The normal quality of workmanship in Argentina ranges from poor downwards, and while I know that my saying so will cause a few people to wince in a culturally sensitive sort of way, actually to pretend that this is not the case would be to do a worse injustice to the (sadly tiny) minority of tradesmen here who are busting their asses to provide a professional service and make a living against the prevailing tide of cowboys printing money for rubbish. We had someone fix our toilet with a piece of string, twice; Martin fixed it properly himself the third time and so far it hasn’t broken again. We had someone charge us through the nose for fixing the washing machine, and left it even more broken than when he’d taken it. Not only that, but when we called someone else to remedy the remedy, the second guy said “I know about this machine, the other guy phoned and asked me what to do, but I told him I couldn’t really say without seeing it…” And if I had a pound back from every time we’ve been charged a special rip-off price for being foreigners; in fact Martin once overheard a taxi-driver asking his friend whether Martin was good for a mark-up… And so, I am writing this little piece as a homage to the man who fitted our new bath.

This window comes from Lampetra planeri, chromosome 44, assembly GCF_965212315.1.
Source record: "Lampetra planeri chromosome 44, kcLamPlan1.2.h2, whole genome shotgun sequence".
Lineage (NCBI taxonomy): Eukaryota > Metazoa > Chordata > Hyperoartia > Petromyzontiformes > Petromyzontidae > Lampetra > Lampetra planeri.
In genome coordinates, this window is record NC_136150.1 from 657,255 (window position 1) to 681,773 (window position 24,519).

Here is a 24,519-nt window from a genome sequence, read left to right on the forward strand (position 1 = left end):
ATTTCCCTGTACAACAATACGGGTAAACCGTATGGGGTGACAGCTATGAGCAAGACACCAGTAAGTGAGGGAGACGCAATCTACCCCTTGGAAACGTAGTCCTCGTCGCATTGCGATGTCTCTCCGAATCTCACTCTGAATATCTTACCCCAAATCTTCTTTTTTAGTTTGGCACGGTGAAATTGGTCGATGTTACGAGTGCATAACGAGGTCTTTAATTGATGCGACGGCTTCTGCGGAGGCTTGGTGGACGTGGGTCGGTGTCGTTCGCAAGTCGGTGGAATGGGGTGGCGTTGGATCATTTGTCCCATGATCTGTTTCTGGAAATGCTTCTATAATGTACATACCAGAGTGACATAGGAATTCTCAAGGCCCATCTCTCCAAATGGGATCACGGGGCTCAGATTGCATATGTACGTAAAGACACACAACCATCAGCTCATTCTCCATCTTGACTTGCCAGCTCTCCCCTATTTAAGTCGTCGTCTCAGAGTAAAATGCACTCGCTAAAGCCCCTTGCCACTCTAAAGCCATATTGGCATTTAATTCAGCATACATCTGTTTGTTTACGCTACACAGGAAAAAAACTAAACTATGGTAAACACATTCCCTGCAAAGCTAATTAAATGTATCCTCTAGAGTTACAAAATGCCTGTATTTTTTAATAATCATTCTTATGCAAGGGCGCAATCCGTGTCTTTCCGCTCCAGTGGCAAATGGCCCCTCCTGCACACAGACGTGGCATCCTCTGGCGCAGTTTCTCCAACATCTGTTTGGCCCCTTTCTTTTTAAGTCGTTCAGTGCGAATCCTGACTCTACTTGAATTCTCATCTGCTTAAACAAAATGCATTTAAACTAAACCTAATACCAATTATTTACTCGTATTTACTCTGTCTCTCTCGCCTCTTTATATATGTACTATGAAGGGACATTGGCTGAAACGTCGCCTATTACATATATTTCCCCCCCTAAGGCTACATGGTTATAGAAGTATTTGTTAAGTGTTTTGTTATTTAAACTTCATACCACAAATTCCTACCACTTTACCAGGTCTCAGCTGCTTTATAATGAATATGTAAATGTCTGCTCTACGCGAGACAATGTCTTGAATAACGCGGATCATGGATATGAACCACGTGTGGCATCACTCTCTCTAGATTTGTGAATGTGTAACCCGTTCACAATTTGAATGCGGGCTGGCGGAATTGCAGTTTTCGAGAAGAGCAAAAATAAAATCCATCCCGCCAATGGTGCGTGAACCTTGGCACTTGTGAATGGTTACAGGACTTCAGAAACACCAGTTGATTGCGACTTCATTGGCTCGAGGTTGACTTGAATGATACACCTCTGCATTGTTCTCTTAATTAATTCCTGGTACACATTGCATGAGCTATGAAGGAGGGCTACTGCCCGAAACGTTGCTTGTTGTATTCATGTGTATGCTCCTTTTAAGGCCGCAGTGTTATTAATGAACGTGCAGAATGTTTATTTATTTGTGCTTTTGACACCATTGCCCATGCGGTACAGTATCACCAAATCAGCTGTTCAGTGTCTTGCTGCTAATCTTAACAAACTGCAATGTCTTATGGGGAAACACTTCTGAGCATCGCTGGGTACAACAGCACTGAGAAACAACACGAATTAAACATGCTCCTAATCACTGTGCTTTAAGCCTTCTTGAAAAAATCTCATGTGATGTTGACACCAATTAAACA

Baths aren’t very common here, although they are becoming more common in middle class places like San Francisco. (Here’s a thing… if you try and adapt a UK bathroom into a wet-room e.g. for a disabled person, it costs the earth and then some, here all bathrooms are wet-rooms because it is apparently the cheapest way of making a bathroom; go figure. But I digress…). Joni finally decided that he had grown out of the baby bath which he has been folding himself into since birth, and announced that we needed a “big boy’s bath”. Mummy decided she agreed with him… showers are great for sensible things like efficiency and cleanliness but you can’t beat a soak in a proper tub. So the big boy bath project was born. Buying it was the easy bit. Then it sat in the garage for two months while we tried to find someone to fit it. Previous people who we have used included some who we’d never invite back, one who had committed suicide, and two who had stopped being plumbers and were now apparently running a shop. But eventually we were put in touch with a largish, dour, could-almost-be-Scottish type who came on the day he was supposed to, did the work he was supposed to do, set in motion a succession of other tradesmen to perform other related and non-related tasks, did a passable job at cleaning up after himself, and charged a reasonable price at the end.
Work in progress
It isn’t a Henry Moore, some of the finishing might even be described as scruffy. But it’s there, complete, working and fitted in a professional manner, and so for these and the other reasons given above, I salute you, I recommend you to our friends, and I will call you first next time.